Russia has more than 130,000 oil wells and some 2,000 identified oil and gas deposits, of which at least 900 are not being exploited. Oil reserves have been estimated at 150 billion barrels, similar perhaps to Iraq. They could be far larger but have not yet been exploited because of the difficulty of drilling in some remote Arctic regions. Oil prices above US$60 a barrel begin to make it economic to explore in those remote regions.
Currently, Russian oil products can be exported to foreign markets by three routes: Western Europe via the Baltic Sea and Black Sea; the northern route; the Far East to China or Japan and East Asian markets. Russia has oil terminals on the Baltic at St Petersburg and a newly expanded oil terminal at Primorsk. There are additional oil terminals under construction at Vysotsk, Batareynaya Bay and Ust-Luga.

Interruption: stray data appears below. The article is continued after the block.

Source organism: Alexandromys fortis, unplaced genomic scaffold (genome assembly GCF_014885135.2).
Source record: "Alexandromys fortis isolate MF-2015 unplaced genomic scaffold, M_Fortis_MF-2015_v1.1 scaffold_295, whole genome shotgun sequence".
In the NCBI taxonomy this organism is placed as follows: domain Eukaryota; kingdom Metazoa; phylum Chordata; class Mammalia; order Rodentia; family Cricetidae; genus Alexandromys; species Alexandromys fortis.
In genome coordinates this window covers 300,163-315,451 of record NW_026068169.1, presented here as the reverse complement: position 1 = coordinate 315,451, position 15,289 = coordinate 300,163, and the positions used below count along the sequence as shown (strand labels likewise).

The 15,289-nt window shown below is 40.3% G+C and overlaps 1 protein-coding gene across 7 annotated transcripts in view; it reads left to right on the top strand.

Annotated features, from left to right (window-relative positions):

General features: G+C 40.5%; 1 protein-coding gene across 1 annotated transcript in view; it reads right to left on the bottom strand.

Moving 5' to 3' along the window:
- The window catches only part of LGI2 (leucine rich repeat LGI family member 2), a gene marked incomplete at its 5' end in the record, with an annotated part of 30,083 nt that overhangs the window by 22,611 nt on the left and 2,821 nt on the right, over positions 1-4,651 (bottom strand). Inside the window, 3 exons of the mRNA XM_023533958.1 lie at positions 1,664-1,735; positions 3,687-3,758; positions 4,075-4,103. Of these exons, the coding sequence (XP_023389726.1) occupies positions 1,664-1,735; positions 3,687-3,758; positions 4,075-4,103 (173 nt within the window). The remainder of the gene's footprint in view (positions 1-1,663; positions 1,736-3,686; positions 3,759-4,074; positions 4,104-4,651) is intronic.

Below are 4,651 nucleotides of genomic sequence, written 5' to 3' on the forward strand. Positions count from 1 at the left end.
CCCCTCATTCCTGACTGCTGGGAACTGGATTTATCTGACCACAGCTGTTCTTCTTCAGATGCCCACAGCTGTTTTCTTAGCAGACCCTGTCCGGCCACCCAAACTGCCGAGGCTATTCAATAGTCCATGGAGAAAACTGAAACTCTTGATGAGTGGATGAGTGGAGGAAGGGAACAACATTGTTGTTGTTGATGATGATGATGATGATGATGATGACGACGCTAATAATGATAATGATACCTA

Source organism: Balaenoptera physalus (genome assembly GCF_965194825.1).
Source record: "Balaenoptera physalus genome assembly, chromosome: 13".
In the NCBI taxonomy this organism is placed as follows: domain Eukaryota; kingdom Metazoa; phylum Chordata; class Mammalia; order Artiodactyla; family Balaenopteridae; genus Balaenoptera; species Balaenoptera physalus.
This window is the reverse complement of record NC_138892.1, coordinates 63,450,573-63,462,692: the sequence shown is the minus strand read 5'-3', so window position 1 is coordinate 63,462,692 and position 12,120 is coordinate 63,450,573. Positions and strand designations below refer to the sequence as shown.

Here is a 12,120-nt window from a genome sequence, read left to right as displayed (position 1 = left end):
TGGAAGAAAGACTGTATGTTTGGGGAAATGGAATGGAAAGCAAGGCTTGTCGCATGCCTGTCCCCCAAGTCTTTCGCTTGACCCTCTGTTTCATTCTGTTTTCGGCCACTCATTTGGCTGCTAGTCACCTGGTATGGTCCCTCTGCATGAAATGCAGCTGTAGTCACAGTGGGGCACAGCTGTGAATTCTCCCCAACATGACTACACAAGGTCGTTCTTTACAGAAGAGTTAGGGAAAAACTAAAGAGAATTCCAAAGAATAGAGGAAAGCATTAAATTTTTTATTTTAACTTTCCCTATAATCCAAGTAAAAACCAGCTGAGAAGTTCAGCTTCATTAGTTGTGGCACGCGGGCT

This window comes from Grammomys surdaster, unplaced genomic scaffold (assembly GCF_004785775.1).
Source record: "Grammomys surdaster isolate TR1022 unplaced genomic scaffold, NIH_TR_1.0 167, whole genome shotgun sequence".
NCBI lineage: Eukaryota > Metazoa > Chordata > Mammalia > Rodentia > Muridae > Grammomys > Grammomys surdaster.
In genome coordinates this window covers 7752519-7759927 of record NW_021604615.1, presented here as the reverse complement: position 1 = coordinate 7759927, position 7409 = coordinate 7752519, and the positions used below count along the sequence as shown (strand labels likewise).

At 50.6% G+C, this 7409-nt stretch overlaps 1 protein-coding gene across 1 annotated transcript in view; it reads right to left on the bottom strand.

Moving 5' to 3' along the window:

Russia's state-owned natural-gas pipeline network, its so-called "unified gas-transportation system", includes a vast network of pipelines and compressor stations extending more than 150,000 kilometers across Russia. By law only the state-owned Gazprom is allowed to use the pipelines. The network is perhaps the most valued Russian state asset outside the oil and gas itself. Here is the heart of Putin's new natural-gas geopolitics and the focus of conflict with Western oil and gas companies as well as the European Union, whose energy commissioner, Andras Piebalgs, is from new North Atlantic Treaty Organization (NATO) member Latvia, formerly part of the Soviet Union.